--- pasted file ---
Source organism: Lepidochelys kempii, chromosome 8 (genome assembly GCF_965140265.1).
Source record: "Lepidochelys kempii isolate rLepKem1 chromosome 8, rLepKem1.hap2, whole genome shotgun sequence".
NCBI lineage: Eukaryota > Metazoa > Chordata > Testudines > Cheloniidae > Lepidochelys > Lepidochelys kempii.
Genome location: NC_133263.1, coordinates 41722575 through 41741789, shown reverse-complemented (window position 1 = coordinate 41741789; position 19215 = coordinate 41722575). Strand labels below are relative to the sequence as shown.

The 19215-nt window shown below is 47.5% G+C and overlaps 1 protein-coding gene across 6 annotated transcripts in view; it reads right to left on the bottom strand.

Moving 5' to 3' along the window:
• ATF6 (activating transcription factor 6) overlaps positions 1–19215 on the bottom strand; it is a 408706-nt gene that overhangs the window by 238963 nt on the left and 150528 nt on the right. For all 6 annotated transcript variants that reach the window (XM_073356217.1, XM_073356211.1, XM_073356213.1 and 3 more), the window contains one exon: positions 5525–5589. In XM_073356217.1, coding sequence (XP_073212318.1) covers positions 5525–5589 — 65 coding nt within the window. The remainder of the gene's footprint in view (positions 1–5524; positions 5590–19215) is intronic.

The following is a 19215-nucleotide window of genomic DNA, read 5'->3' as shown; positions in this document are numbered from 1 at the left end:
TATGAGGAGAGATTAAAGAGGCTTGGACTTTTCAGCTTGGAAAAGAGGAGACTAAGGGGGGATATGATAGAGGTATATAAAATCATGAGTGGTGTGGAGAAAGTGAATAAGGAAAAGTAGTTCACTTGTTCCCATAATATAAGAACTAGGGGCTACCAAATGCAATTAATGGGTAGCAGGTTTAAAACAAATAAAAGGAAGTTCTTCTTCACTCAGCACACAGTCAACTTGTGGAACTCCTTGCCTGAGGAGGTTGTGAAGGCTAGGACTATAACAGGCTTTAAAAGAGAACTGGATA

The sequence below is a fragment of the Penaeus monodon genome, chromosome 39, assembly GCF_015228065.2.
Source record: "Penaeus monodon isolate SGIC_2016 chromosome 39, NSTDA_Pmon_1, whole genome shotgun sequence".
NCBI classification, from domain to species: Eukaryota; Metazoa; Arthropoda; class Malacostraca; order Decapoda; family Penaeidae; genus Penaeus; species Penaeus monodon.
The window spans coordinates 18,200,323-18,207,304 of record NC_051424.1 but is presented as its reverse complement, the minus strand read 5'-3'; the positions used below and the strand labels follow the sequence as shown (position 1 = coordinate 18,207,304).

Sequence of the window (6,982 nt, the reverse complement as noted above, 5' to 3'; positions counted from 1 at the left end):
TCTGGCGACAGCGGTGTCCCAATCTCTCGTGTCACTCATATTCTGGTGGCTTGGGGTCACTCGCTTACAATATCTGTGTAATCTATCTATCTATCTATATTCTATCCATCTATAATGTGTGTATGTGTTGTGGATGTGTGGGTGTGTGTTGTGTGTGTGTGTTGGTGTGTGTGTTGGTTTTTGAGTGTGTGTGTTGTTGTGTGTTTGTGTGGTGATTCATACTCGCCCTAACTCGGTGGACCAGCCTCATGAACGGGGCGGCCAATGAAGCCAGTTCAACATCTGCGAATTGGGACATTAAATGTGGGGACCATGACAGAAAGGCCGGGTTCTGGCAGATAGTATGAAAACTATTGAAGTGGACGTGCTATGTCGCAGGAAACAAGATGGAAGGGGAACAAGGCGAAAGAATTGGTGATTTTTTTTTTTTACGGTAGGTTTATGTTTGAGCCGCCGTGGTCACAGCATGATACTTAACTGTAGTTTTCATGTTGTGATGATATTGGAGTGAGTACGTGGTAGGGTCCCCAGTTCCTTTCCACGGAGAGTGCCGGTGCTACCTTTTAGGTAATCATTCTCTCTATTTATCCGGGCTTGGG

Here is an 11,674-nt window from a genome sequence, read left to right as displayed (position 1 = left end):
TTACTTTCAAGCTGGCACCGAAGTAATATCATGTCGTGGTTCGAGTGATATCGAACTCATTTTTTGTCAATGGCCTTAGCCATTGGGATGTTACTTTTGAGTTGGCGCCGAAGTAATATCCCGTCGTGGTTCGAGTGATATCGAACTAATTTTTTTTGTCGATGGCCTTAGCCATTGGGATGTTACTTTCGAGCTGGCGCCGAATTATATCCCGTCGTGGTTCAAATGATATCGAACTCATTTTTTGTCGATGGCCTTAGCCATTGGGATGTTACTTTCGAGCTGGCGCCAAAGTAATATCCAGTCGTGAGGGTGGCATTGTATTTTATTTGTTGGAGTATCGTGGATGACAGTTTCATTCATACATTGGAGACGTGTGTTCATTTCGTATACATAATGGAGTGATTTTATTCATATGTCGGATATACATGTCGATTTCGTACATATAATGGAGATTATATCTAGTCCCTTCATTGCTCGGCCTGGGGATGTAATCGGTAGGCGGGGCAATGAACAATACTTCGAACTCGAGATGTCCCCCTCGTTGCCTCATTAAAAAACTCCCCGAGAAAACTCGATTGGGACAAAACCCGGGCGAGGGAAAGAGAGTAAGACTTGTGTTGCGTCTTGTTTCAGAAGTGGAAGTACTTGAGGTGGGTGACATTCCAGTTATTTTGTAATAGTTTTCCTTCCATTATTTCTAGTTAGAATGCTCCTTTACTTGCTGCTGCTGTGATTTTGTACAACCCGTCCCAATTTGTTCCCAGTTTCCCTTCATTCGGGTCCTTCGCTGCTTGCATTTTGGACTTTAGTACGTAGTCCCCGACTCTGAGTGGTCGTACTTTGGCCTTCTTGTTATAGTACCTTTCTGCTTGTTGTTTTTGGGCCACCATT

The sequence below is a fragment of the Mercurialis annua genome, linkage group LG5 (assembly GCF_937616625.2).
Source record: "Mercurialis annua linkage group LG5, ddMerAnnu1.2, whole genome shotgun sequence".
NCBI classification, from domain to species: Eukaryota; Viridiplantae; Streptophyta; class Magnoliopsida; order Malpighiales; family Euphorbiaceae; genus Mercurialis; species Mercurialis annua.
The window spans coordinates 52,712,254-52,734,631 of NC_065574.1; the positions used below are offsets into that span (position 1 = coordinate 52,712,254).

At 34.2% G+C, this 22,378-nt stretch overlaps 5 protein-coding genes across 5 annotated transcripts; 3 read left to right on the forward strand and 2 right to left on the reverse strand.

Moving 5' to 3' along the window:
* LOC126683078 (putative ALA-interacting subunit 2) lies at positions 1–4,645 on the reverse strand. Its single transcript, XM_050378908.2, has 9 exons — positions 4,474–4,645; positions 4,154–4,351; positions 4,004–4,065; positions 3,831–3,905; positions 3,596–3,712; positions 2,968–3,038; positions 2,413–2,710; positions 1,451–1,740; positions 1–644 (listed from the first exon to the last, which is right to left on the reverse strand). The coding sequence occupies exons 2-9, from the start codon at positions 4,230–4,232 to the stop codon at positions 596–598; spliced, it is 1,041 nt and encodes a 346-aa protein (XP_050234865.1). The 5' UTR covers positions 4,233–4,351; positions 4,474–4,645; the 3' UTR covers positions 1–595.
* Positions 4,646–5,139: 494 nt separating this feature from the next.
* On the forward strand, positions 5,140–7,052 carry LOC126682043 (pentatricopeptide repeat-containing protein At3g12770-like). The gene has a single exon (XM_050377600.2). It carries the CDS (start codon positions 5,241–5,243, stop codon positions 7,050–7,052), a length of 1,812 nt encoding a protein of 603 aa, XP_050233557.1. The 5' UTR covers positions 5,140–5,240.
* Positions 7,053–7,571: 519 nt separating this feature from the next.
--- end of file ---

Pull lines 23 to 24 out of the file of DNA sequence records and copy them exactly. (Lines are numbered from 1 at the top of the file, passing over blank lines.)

Moving 5' to 3' along the window:
* LOC126683078 (putative ALA-interacting subunit 2) lies at positions 1–4,645 on the reverse strand. Its single transcript, XM_050378908.2, has 9 exons — positions 4,474–4,645; positions 4,154–4,351; positions 4,004–4,065; positions 3,831–3,905; positions 3,596–3,712; positions 2,968–3,038; positions 2,413–2,710; positions 1,451–1,740; positions 1–644 (listed from the first exon to the last, which is right to left on the reverse strand). The coding sequence occupies exons 2-9, from the start codon at positions 4,230–4,232 to the stop codon at positions 596–598; spliced, it is 1,041 nt and encodes a 346-aa protein (XP_050234865.1). The 5' UTR covers positions 4,233–4,351; positions 4,474–4,645; the 3' UTR covers positions 1–595.